I was 11 years old when my aunt passed on, and though I couldnt’t understand it at the time – the fact that I would never see her again in person or that there would no longer be Mma Sana’s chilo to insist on – I could understand that my mother was hurting. During those days, I tiptoed about her, not wanting to upset her further. My aunt’s funeral was well-attended with well-wishers from all walks of life, far and near. The many lives she genuinely touched. I remember not knowing whether to cry or laugh, because in one breath people would mourn, then celebrate her. In fact, it wasn’t until months later, while sitting in class, when a friend from Norway passed away, that I finally broke and cried  – for both my friend and my aunt.

How exactly do you react to news of a death? What words could you possibly say to assuage the feeling – or lack thereof – that those left behind, those closest to tthe deceased – might be going through? I never quite know, but I try not to sound like a broken record – because those mourning probably hear the same thing over and over and over again – or to inadvertently diminish the mourner’s experience by saying, “I understand”. How could I? Alhamdulilahi, the people closest to me are still with me. Even Mma Sana.

How did she die? She had apparently  finished her Maghrib (early evening) prayers for the day and decided to take a nap while waiting for the Isha (final) prayer. Her nap became her eternal sleep. By Islamic standards, this is one of the “best ways” to pass on – in peace and in the presence of Allah.

Years later, when I left Ghana alone for the first time for college in the United States, I would remember her. When I was about to do something doubtful – or something I thought my parents might not approve of – I would stop, not because my conscience got the best of me, but because while they could not see what I was about to do, Mma Sana could – and I didn’t want to let her down. Whenever I’ve felt extremely alone, confused, or scared, I’ve thought of her and felt comfort. I have no doubt she’s up there in heaven, cheering me on, pleading my case. She is, after all, my mother.

That’s something life or death can never separate. The bonds between us, the difference(s) we make and the influence we have on each other. The echoes of living a life that counts for something. And in death, as in life, those truths are never more beautiful. And so, living or dead, we celebrate the people, the women, who have left an indelible mark on our existence, whether heralded or otherwise.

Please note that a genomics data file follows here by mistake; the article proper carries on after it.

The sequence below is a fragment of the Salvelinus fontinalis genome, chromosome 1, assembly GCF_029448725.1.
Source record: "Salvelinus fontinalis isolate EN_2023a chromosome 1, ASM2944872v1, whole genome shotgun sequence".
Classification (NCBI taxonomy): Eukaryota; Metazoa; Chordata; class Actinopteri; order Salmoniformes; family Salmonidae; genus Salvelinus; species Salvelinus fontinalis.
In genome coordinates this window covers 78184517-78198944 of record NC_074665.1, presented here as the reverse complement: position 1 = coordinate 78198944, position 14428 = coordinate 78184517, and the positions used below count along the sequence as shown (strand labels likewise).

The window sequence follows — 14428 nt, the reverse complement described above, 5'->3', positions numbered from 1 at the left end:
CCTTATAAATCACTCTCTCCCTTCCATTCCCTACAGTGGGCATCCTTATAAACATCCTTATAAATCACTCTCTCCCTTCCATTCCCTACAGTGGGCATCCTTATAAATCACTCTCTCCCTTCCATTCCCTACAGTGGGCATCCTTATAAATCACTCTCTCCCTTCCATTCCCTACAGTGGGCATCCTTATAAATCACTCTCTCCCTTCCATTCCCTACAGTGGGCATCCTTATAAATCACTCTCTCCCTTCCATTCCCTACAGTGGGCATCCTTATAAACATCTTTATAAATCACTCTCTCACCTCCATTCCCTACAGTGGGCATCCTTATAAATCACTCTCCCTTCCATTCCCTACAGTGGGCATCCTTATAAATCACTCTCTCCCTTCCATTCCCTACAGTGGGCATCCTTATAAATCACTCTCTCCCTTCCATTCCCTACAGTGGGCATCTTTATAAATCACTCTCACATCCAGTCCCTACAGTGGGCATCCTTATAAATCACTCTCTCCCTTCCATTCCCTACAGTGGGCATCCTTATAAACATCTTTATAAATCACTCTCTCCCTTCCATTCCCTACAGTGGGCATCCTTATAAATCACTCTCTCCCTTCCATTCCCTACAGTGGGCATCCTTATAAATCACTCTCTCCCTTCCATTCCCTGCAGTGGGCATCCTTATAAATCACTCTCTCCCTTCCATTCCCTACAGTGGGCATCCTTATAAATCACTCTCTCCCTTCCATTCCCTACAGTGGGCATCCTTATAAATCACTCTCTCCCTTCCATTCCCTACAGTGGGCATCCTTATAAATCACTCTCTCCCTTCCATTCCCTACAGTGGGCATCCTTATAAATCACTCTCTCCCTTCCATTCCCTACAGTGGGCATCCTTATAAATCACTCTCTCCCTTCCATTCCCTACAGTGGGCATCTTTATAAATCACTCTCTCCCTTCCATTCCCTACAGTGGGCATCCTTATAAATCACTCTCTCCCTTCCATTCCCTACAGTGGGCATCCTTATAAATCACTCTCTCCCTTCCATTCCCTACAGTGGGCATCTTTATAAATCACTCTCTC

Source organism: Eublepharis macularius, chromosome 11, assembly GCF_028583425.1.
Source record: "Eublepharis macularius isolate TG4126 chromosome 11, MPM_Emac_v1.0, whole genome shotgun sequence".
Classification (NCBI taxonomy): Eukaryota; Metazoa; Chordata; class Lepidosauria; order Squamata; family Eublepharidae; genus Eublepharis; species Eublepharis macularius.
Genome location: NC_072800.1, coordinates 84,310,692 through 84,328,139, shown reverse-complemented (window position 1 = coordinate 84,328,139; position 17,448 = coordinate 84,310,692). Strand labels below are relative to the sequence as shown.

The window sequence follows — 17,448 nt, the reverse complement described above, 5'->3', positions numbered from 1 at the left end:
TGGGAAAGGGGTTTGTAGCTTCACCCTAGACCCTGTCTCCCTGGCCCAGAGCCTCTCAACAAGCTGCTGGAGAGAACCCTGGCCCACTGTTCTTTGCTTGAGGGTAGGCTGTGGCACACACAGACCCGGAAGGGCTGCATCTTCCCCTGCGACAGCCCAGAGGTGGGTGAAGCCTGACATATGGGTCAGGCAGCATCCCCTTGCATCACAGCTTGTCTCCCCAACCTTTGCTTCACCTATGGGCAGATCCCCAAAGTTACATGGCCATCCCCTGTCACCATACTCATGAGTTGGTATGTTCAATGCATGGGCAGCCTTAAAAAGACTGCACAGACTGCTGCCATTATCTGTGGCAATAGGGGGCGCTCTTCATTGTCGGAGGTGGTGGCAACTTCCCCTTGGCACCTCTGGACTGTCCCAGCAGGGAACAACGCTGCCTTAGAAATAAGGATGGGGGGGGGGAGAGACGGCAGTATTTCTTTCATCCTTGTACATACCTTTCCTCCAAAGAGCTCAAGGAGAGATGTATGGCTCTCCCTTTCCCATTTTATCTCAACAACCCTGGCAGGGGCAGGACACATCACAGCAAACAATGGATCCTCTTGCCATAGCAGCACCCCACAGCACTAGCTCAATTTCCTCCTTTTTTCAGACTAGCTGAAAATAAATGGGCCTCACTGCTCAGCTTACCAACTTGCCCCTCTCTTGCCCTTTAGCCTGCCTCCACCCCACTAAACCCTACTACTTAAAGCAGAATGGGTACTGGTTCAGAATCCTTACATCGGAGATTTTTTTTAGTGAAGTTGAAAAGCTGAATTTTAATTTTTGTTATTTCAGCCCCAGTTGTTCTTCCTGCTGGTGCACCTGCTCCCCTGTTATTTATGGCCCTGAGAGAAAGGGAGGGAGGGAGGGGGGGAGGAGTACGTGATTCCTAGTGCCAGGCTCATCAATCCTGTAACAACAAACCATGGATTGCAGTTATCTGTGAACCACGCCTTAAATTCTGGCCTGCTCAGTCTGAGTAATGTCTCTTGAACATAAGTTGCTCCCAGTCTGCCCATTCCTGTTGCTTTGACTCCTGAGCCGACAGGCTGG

Because of them, we are.

“And when great souls die,
after a period peace blooms,
slowly and always
irregularly. Spaces fill
with a kind of
soothing electric vibration.
Our senses, restored, never
to be the same, whisper to us.
They existed. They existed.
We can be. Be and be
better. For they existed.”
– Maya Angelou

Editor’s note: Since writing this, I have found out that the duration of my uncle’s actual time in prison is 14 years, and not the 20 years initially mentioned. This I have changed above. I have also learned the actual circumstances of my aunt’s demise are different from what I surmised. I was a bit conflicted about changing the “how she died” part of this piece, because, this is in many ways an account of my memory  – or that of 13-year old me – of her and how it all happened.

It makes me wonder whether I heard my version of events from a relative seeking to spare me the actual details, or – more likely – that my overactive imagination crafted this story of her demise after prayers to protect me from dealing with the enormity of the situation and to safeguard my memory of who she was to me – an angel of sorts. In any case, I write this as a tribute to her and a life well-lived, and as such the real facts, once known, deserve to be included here – Mma Sana died from a pneumonia attack in the early hours of June 1, 1999, a Tuesday morning. Exactly a year later, my youngest sister was born. These facts further humanize her, and that makes her story even more powerful. She was human, like any of us, but that didn’t stop her from living an exceptional life of love, compassion, and service to all. The kind of life worth celebrating. Rest in peace, Mma Sana. We miss you.


Jemila Abdulai is a writer, creative, and  the founder and editor of Circumspecte.